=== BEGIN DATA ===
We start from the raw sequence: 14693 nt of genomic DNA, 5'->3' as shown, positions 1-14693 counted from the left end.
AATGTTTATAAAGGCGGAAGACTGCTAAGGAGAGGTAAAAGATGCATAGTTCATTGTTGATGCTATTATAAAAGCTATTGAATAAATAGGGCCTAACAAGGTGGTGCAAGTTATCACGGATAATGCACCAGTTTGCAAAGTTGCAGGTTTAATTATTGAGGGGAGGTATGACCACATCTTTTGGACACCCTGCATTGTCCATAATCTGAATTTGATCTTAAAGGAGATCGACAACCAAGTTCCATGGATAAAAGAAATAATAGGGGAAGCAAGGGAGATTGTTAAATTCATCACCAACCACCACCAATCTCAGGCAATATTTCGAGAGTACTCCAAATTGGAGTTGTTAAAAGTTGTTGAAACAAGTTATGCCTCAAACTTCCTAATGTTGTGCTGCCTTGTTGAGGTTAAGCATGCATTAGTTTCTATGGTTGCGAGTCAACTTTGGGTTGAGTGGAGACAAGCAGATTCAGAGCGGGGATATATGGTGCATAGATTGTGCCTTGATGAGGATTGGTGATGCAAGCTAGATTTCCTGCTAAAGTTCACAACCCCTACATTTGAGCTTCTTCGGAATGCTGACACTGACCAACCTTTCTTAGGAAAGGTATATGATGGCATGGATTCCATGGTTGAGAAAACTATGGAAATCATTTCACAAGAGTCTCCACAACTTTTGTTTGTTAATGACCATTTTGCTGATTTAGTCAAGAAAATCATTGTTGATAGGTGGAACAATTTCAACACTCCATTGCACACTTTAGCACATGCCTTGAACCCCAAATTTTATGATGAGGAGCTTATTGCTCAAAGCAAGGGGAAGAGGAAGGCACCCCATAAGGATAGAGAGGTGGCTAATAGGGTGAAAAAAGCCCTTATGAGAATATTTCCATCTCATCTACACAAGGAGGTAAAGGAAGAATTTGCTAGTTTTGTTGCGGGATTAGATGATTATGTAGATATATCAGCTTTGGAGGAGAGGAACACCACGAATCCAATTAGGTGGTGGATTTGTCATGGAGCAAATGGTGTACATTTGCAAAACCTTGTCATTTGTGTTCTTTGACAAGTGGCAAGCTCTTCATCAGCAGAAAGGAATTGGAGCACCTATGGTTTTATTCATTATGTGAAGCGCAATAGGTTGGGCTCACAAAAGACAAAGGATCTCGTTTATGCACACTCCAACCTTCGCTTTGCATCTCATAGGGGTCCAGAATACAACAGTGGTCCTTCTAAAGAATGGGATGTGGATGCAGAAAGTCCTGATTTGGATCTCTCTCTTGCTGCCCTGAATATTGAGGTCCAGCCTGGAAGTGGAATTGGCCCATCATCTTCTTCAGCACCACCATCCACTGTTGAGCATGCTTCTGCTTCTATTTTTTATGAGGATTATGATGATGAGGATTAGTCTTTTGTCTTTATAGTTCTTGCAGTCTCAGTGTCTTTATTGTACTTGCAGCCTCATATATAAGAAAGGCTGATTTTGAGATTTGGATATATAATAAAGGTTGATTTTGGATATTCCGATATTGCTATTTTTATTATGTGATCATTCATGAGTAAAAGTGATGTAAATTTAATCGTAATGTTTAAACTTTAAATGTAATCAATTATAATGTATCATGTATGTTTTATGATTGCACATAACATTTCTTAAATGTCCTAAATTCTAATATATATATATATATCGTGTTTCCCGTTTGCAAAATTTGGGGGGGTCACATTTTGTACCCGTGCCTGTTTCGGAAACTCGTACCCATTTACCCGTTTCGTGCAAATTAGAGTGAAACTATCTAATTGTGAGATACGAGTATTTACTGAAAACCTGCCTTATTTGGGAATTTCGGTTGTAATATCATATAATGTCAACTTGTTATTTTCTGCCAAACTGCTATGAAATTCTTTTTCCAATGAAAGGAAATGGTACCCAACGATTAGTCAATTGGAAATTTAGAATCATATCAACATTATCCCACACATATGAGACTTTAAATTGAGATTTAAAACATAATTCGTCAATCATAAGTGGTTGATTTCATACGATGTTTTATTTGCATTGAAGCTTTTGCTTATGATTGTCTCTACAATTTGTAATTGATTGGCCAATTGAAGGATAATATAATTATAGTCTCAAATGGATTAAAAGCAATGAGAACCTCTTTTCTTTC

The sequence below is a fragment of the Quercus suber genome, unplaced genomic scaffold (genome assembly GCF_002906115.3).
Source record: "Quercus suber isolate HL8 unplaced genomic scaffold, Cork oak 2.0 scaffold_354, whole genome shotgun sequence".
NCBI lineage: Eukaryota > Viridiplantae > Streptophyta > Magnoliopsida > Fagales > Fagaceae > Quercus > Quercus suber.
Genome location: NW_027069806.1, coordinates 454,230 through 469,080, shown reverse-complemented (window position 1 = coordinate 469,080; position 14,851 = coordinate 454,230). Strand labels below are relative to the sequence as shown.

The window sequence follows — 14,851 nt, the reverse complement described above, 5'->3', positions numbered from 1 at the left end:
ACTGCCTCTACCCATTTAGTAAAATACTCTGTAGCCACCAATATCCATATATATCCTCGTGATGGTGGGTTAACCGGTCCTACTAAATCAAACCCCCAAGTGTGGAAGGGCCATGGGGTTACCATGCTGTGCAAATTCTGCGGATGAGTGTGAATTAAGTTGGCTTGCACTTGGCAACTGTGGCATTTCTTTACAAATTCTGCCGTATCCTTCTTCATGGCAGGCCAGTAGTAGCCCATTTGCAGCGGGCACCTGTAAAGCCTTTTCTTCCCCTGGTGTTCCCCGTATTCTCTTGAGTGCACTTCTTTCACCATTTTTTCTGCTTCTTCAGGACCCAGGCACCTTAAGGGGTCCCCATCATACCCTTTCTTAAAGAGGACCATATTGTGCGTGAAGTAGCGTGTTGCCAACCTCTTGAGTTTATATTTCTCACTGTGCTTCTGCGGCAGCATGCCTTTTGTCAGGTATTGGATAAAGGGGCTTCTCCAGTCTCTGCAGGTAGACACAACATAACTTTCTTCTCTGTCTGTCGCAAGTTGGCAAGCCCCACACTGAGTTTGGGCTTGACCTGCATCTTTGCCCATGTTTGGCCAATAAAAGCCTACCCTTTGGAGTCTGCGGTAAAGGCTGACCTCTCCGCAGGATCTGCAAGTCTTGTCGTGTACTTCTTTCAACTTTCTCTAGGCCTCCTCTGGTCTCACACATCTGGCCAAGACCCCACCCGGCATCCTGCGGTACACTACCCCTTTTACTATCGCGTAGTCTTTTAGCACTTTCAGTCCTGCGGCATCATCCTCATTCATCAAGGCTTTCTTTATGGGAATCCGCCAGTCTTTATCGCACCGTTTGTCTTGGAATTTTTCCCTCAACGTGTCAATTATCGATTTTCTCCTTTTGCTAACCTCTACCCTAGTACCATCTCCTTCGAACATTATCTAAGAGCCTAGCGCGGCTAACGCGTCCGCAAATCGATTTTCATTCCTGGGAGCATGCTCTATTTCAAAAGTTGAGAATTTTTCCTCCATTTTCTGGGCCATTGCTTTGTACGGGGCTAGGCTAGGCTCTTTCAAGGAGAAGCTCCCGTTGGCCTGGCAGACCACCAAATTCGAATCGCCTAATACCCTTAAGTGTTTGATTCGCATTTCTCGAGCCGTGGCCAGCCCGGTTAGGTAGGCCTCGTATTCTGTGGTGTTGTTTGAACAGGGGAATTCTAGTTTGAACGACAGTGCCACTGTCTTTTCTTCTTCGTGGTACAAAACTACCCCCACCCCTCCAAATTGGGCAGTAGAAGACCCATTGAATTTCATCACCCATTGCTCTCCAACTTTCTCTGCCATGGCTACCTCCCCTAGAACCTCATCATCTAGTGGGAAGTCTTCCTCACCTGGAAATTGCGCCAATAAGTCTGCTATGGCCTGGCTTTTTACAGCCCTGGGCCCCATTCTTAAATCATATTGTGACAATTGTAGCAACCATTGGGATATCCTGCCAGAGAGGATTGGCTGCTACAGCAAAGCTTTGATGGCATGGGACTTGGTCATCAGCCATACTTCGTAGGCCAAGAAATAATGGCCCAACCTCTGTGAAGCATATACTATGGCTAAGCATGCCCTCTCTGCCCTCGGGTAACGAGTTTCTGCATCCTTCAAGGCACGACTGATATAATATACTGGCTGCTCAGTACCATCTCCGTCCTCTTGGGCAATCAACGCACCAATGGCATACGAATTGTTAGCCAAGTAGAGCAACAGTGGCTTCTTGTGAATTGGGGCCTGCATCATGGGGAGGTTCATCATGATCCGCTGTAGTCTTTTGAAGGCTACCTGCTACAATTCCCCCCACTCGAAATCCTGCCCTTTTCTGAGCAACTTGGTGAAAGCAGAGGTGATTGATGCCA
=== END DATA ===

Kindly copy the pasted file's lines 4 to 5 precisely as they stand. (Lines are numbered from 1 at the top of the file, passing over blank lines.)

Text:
Source record: "Quercus suber isolate HL8 unplaced genomic scaffold, Cork oak 2.0 scaffold_354, whole genome shotgun sequence".
NCBI lineage: Eukaryota > Viridiplantae > Streptophyta > Magnoliopsida > Fagales > Fagaceae > Quercus > Quercus suber.